nsresult analysis

After I wrote prcheck, I was surprised by the errors it found. I expected to find lots of cases of prbool variables having integers assigned into them. Indeed there were some of those, but the most frequent offenders were things like


in methods with a PRBool return value. In this case (and many similarĀ  return values within macros) the function will likely do the opposite of what was intended if there is an error condition. Here is a less hypothetical example in bugzilla.

So I’m thinking that instead of porting the prbool analysis to Treehydra (such that it’d based on a less buggy backend and can be integrated into the build) it might be more interesting to ensure that nsresults do not mix with other integer types. That would catch all of the worst prbool offenders and possibly other nsresult misfortunes.

Has anyone run into bugs like this that do not involve prbools?

I suppose a general solution would be to define a lattice of typedefs with rules specifying which typedefs can be assigned to each other. This would make GCC distinguish certain typedefs as discrete and incompatible types. Thoughts?


  1. I know I’ve caught myself using NS_ENSURE_SUCCESS, and returning a PRBool for an nsresult before. Wasn’t caught in review either, but I caught it before checkin.

  2. One of the crufty old files I’ve had to deal with loves to mix PRInt32 and nsresult together.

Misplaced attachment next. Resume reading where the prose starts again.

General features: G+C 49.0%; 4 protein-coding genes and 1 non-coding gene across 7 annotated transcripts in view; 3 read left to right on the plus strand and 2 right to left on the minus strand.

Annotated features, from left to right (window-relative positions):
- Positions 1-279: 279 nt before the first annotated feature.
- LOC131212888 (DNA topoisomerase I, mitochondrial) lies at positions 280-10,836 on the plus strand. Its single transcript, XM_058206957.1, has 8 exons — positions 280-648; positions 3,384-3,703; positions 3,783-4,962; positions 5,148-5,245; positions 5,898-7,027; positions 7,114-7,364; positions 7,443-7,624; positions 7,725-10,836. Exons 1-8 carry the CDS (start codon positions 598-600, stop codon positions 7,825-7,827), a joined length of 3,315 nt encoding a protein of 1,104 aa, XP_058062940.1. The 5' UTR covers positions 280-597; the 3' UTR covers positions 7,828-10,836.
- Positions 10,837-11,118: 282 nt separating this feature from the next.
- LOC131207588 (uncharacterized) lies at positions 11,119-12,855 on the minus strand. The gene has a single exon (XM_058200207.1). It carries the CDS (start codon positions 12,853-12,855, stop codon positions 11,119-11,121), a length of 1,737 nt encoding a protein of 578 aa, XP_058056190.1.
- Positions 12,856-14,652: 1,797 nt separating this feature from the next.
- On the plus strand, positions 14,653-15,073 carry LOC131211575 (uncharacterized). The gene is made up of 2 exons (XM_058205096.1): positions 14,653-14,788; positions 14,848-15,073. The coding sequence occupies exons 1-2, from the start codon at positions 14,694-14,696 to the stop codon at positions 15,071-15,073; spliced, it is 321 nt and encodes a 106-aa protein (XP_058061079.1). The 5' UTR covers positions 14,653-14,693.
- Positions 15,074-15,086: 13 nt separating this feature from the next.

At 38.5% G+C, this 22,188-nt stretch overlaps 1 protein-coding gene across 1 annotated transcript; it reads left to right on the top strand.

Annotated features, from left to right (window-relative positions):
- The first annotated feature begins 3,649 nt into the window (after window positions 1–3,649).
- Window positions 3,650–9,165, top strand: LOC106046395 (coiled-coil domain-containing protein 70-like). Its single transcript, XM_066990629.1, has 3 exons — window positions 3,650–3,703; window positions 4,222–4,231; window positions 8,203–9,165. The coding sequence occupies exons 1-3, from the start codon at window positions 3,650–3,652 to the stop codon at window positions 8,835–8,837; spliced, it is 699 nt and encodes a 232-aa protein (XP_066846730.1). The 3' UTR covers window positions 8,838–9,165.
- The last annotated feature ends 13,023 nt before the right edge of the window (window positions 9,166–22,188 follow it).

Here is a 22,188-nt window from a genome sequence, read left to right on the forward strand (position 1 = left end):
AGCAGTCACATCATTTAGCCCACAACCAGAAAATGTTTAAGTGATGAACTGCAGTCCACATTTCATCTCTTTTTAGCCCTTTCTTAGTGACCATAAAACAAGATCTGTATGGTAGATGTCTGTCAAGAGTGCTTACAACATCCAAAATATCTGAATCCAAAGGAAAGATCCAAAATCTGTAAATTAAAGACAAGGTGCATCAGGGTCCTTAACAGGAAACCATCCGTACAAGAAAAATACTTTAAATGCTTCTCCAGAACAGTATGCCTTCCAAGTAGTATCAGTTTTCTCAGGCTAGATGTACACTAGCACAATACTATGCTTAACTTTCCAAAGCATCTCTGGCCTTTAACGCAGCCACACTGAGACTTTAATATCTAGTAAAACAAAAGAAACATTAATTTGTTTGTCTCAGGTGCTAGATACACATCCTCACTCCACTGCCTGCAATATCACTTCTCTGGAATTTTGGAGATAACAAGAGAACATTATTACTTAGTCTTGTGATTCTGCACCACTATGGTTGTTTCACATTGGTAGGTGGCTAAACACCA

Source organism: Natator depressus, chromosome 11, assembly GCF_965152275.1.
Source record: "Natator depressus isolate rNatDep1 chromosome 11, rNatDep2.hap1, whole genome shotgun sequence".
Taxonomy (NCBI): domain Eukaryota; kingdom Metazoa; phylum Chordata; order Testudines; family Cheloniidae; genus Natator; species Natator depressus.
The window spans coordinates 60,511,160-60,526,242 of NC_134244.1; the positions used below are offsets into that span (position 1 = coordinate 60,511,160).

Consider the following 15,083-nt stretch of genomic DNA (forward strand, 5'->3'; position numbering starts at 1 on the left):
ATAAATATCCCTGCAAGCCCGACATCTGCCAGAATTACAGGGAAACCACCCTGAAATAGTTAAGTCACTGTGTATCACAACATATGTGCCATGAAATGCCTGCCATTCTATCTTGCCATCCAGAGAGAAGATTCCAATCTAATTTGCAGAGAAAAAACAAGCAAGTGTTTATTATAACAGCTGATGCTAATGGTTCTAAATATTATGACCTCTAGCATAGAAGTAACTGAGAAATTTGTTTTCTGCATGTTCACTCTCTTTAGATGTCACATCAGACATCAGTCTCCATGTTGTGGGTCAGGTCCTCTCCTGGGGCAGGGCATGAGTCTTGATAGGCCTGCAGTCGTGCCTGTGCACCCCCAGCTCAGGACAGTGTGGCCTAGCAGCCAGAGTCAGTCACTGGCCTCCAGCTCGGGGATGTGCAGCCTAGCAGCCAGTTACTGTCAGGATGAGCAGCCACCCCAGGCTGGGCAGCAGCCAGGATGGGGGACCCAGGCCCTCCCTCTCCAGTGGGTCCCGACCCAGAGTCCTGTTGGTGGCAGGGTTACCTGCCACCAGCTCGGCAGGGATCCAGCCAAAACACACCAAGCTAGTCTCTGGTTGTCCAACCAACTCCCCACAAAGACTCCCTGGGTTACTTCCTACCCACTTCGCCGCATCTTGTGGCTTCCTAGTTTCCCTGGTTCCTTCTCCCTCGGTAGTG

Another thing that would be cool–if difficult–would be to have C++ analysis that could warn if you passing something bad to a pseudo-enum for IDL code, like:
    mailnews’s nsMsgSearchCore values.

  3. Layout hackers might note the common-typing of so-called appunits and CSS pixels, which are currently the same integer type and which at times have been used without conversions one way or the other. Note also that these units may eventually be changed to floats (to get auto-saturating behavior when over- and underflows occur), so you’d have to be prepared for that possibility.

  4. One way to build the lattice would be to initially define all typedefs as being incompatible, and then slowly adding permitted rules until a decent ruleset has been built.
    i.e. “not allowed unless permitted”.

    That would also make catching new problems at lot easier, because they’d immediately show up when new typedefs were added.

    But as Joshua noted, this would need an awful lot of cleanup work to be really effective.
    But that cleanup work would probably be worthwhile in it’s own right, even if rather tedious.